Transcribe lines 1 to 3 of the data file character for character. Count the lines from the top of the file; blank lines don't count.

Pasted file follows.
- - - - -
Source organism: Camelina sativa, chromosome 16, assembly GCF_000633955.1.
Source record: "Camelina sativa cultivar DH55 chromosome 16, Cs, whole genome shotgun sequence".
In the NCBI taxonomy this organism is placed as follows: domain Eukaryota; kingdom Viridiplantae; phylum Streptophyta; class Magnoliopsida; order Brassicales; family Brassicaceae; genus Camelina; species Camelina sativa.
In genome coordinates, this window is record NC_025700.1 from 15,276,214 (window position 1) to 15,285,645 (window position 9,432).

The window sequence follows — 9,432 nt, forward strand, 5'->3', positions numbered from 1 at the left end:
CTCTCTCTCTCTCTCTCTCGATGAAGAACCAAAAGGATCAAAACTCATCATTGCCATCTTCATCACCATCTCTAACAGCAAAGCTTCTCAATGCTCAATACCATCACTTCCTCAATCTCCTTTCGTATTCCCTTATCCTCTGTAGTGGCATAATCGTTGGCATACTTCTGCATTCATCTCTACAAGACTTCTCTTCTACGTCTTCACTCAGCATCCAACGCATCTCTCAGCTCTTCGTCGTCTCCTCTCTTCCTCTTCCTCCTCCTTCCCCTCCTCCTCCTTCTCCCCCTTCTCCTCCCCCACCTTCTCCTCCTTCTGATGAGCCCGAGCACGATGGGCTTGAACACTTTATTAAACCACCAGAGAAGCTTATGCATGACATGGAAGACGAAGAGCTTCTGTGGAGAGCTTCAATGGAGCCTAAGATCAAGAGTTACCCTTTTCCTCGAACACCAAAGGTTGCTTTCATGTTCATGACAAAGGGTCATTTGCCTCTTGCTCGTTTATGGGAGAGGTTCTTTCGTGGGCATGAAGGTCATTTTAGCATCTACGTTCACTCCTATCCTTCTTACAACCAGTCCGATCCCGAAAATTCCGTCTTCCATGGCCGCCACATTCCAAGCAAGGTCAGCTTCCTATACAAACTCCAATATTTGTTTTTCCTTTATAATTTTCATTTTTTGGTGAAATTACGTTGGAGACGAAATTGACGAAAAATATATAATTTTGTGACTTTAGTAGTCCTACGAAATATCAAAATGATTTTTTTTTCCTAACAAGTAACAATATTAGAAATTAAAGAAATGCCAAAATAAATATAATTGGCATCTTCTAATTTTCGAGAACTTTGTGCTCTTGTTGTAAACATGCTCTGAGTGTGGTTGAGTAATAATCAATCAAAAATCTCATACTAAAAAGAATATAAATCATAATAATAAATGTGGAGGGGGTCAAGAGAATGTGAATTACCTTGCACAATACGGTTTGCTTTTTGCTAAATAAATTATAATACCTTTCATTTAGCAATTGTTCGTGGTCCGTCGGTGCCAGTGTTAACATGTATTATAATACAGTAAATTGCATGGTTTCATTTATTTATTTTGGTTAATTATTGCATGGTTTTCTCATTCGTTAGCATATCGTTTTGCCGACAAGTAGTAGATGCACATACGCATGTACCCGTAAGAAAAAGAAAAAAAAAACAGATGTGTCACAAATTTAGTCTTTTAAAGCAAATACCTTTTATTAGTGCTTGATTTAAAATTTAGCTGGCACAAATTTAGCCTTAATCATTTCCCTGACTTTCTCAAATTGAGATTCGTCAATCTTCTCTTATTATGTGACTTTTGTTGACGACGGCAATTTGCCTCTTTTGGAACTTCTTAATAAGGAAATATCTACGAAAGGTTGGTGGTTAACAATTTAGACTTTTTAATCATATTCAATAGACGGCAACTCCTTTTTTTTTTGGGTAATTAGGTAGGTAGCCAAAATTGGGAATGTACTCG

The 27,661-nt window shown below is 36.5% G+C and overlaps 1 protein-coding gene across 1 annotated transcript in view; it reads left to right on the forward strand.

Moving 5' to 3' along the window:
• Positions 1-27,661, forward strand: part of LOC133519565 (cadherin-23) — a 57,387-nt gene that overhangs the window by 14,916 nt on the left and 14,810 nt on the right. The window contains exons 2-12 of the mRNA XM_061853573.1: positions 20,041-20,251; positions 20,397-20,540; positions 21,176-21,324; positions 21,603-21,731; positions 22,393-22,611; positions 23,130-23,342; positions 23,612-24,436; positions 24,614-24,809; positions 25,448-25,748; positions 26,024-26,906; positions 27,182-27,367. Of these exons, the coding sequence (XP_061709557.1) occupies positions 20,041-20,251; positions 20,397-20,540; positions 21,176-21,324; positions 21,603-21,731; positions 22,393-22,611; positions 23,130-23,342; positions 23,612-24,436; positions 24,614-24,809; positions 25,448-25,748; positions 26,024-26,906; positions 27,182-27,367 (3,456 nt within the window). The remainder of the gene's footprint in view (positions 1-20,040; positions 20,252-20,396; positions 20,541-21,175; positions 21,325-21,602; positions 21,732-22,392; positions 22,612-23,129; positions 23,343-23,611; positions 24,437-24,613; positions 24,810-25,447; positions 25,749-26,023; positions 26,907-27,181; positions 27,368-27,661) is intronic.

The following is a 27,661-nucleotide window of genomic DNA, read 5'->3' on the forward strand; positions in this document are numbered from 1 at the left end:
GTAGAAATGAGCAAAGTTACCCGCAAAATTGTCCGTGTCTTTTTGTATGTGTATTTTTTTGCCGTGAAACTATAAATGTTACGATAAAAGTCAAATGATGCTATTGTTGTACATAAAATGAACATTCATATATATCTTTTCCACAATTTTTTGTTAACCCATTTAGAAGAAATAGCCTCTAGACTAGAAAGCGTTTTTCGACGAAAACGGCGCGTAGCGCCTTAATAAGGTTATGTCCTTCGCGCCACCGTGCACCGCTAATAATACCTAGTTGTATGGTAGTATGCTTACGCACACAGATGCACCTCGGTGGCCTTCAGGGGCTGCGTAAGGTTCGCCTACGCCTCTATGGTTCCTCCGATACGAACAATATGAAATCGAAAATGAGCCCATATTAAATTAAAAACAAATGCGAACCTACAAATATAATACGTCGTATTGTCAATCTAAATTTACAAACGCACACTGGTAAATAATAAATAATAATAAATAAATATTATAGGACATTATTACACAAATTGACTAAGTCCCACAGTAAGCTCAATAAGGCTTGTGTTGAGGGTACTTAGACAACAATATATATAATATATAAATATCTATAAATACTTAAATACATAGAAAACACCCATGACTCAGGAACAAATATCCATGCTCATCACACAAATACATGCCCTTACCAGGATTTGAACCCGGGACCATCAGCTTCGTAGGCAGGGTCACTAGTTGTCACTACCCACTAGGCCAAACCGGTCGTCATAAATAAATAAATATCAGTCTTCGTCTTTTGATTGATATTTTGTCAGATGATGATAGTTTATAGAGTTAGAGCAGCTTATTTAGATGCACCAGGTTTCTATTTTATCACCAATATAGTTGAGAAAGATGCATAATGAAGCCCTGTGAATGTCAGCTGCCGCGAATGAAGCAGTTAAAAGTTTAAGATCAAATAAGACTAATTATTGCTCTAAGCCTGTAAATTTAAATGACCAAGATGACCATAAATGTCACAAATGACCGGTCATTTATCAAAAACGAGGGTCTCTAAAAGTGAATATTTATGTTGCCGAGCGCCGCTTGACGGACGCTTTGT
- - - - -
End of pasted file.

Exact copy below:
Source organism: Camelina sativa, chromosome 16, assembly GCF_000633955.1.
Source record: "Camelina sativa cultivar DH55 chromosome 16, Cs, whole genome shotgun sequence".
In the NCBI taxonomy this organism is placed as follows: domain Eukaryota; kingdom Viridiplantae; phylum Streptophyta; class Magnoliopsida; order Brassicales; family Brassicaceae; genus Camelina; species Camelina sativa.